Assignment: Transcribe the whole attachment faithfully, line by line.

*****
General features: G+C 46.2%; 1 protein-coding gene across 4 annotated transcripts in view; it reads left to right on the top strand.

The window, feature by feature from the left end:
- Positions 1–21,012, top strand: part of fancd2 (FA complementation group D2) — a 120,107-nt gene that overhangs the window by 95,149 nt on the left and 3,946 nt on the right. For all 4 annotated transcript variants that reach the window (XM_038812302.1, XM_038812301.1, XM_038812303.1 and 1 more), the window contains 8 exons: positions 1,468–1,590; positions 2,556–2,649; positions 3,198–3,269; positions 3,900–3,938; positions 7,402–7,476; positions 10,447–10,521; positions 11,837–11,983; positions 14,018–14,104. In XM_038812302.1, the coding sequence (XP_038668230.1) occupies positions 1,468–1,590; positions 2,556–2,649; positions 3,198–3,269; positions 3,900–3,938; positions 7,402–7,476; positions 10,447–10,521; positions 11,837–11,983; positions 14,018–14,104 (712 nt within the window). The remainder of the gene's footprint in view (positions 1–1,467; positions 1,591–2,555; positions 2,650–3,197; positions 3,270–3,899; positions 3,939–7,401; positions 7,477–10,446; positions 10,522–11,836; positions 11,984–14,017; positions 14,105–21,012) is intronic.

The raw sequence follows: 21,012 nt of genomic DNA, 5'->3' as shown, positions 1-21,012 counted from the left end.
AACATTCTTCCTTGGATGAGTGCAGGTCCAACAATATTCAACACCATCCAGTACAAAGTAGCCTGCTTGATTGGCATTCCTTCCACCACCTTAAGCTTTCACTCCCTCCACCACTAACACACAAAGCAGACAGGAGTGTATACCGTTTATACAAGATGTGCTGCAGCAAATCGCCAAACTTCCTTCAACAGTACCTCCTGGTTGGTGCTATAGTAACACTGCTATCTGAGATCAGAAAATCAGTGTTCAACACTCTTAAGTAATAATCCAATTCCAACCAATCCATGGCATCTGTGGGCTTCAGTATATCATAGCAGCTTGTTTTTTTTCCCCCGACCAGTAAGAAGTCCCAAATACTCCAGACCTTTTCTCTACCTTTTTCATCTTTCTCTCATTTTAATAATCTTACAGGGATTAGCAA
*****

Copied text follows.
General features: G+C 46.2%; 1 protein-coding gene across 4 annotated transcripts in view; it reads left to right on the top strand.

The window, feature by feature from the left end:
- Positions 1–21,012, top strand: part of fancd2 (FA complementation group D2) — a 120,107-nt gene that overhangs the window by 95,149 nt on the left and 3,946 nt on the right. For all 4 annotated transcript variants that reach the window (XM_038812302.1, XM_038812301.1, XM_038812303.1 and 1 more), the window contains 8 exons: positions 1,468–1,590; positions 2,556–2,649; positions 3,198–3,269; positions 3,900–3,938; positions 7,402–7,476; positions 10,447–10,521; positions 11,837–11,983; positions 14,018–14,104. In XM_038812302.1, the coding sequence (XP_038668230.1) occupies positions 1,468–1,590; positions 2,556–2,649; positions 3,198–3,269; positions 3,900–3,938; positions 7,402–7,476; positions 10,447–10,521; positions 11,837–11,983; positions 14,018–14,104 (712 nt within the window). The remainder of the gene's footprint in view (positions 1–1,467; positions 1,591–2,555; positions 2,650–3,197; positions 3,270–3,899; positions 3,939–7,401; positions 7,477–10,446; positions 10,522–11,836; positions 11,984–14,017; positions 14,105–21,012) is intronic.

The raw sequence follows: 21,012 nt of genomic DNA, 5'->3' as shown, positions 1-21,012 counted from the left end.
AACATTCTTCCTTGGATGAGTGCAGGTCCAACAATATTCAACACCATCCAGTACAAAGTAGCCTGCTTGATTGGCATTCCTTCCACCACCTTAAGCTTTCACTCCCTCCACCACTAACACACAAAGCAGACAGGAGTGTATACCGTTTATACAAGATGTGCTGCAGCAAATCGCCAAACTTCCTTCAACAGTACCTCCTGGTTGGTGCTATAGTAACACTGCTATCTGAGATCAGAAAATCAGTGTTCAACACTCTTAAGTAATAATCCAATTCCAACCAATCCATGGCATCTGTGGGCTTCAGTATATCATAGCAGCTTGTTTTTTTTCCCCCGACCAGTAAGAAGTCCCAAATACTCCAGACCTTTTCTCTACCTTTTTCATCTTTCTCTCATTTTAATAATCTTACAGGGATTAGCAA